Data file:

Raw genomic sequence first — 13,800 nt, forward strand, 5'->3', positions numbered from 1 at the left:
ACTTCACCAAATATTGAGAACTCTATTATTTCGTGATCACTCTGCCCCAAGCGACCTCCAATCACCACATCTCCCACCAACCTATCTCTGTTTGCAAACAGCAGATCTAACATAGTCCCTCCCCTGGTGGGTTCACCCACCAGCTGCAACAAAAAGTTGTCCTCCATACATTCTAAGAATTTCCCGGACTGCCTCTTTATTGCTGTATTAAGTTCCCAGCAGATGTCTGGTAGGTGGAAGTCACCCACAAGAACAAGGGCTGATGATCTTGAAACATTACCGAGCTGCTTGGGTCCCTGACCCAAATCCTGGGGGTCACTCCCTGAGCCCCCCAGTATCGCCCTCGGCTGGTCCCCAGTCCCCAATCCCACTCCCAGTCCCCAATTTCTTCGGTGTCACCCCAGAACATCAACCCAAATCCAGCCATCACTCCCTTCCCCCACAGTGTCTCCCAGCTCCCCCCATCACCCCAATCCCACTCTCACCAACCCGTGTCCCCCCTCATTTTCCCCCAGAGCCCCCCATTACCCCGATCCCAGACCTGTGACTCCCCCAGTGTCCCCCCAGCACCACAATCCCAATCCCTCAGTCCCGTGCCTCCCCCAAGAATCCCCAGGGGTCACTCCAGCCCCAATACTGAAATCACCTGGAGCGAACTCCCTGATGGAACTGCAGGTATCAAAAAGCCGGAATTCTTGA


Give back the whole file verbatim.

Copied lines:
Raw genomic sequence first — 13,800 nt, forward strand, 5'->3', positions numbered from 1 at the left:
ACTTCACCAAATATTGAGAACTCTATTATTTCGTGATCACTCTGCCCCAAGCGACCTCCAATCACCACATCTCCCACCAACCTATCTCTGTTTGCAAACAGCAGATCTAACATAGTCCCTCCCCTGGTGGGTTCACCCACCAGCTGCAACAAAAAGTTGTCCTCCATACATTCTAAGAATTTCCCGGACTGCCTCTTTATTGCTGTATTAAGTTCCCAGCAGATGTCTGGTAGGTGGAAGTCACCCACAAGAACAAGGGCTGATGATCTTGAAACATTACCGAGCTGCTTGGGTCCCTGACCCAAATCCTGGGGGTCACTCCCTGAGCCCCCCAGTATCGCCCTCGGCTGGTCCCCAGTCCCCAATCCCACTCCCAGTCCCCAATTTCTTCGGTGTCACCCCAGAACATCAACCCAAATCCAGCCATCACTCCCTTCCCCCACAGTGTCTCCCAGCTCCCCCCATCACCCCAATCCCACTCTCACCAACCCGTGTCCCCCCTCATTTTCCCCCAGAGCCCCCCATTACCCCGATCCCAGACCTGTGACTCCCCCAGTGTCCCCCCAGCACCACAATCCCAATCCCTCAGTCCCGTGCCTCCCCCAAGAATCCCCAGGGGTCACTCCAGCCCCAATACTGAAATCACCTGGAGCGAACTCCCTGATGGAACTGCAGGTATCAAAAAGCCGGAATTCTTGA